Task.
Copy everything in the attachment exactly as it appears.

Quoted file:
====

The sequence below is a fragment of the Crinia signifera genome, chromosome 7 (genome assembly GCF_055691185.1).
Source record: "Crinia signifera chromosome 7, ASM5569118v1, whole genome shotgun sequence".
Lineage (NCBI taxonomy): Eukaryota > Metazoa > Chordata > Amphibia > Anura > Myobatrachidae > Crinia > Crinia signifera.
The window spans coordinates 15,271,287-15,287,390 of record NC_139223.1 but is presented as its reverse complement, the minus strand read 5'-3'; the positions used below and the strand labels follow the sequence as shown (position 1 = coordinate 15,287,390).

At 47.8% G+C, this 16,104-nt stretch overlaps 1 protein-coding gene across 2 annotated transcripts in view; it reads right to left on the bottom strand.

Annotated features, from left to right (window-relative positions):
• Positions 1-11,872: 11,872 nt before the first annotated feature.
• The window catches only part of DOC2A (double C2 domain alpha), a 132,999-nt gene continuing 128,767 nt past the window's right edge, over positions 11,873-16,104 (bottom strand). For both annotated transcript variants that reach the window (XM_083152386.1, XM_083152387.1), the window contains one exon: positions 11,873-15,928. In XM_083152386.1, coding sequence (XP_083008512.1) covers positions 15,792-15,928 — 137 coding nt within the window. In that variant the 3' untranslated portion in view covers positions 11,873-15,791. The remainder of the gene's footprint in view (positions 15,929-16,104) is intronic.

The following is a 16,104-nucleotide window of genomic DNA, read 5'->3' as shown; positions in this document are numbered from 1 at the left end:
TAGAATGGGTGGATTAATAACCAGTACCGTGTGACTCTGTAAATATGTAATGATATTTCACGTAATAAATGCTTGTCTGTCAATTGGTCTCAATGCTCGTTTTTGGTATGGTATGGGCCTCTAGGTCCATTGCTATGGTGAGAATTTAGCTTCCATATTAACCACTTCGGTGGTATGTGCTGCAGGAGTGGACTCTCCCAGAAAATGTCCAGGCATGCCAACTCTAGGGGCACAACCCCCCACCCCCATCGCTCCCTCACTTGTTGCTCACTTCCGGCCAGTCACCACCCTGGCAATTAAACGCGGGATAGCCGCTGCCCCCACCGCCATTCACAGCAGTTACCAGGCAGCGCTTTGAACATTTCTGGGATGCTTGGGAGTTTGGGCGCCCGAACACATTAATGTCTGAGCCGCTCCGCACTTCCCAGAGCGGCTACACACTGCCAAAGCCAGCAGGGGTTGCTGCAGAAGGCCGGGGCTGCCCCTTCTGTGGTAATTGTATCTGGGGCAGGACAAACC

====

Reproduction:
The sequence below is a fragment of the Crinia signifera genome, chromosome 7 (genome assembly GCF_055691185.1).
Source record: "Crinia signifera chromosome 7, ASM5569118v1, whole genome shotgun sequence".
Lineage (NCBI taxonomy): Eukaryota > Metazoa > Chordata > Amphibia > Anura > Myobatrachidae > Crinia > Crinia signifera.
The window spans coordinates 15,271,287-15,287,390 of record NC_139223.1 but is presented as its reverse complement, the minus strand read 5'-3'; the positions used below and the strand labels follow the sequence as shown (position 1 = coordinate 15,287,390).

At 47.8% G+C, this 16,104-nt stretch overlaps 1 protein-coding gene across 2 annotated transcripts in view; it reads right to left on the bottom strand.

Annotated features, from left to right (window-relative positions):
• Positions 1-11,872: 11,872 nt before the first annotated feature.
• The window catches only part of DOC2A (double C2 domain alpha), a 132,999-nt gene continuing 128,767 nt past the window's right edge, over positions 11,873-16,104 (bottom strand). For both annotated transcript variants that reach the window (XM_083152386.1, XM_083152387.1), the window contains one exon: positions 11,873-15,928. In XM_083152386.1, coding sequence (XP_083008512.1) covers positions 15,792-15,928 — 137 coding nt within the window. In that variant the 3' untranslated portion in view covers positions 11,873-15,791. The remainder of the gene's footprint in view (positions 15,929-16,104) is intronic.

The following is a 16,104-nucleotide window of genomic DNA, read 5'->3' as shown; positions in this document are numbered from 1 at the left end:
TAGAATGGGTGGATTAATAACCAGTACCGTGTGACTCTGTAAATATGTAATGATATTTCACGTAATAAATGCTTGTCTGTCAATTGGTCTCAATGCTCGTTTTTGGTATGGTATGGGCCTCTAGGTCCATTGCTATGGTGAGAATTTAGCTTCCATATTAACCACTTCGGTGGTATGTGCTGCAGGAGTGGACTCTCCCAGAAAATGTCCAGGCATGCCAACTCTAGGGGCACAACCCCCCACCCCCATCGCTCCCTCACTTGTTGCTCACTTCCGGCCAGTCACCACCCTGGCAATTAAACGCGGGATAGCCGCTGCCCCCACCGCCATTCACAGCAGTTACCAGGCAGCGCTTTGAACATTTCTGGGATGCTTGGGAGTTTGGGCGCCCGAACACATTAATGTCTGAGCCGCTCCGCACTTCCCAGAGCGGCTACACACTGCCAAAGCCAGCAGGGGTTGCTGCAGAAGGCCGGGGCTGCCCCTTCTGTGGTAATTGTATCTGGGGCAGGACAAACC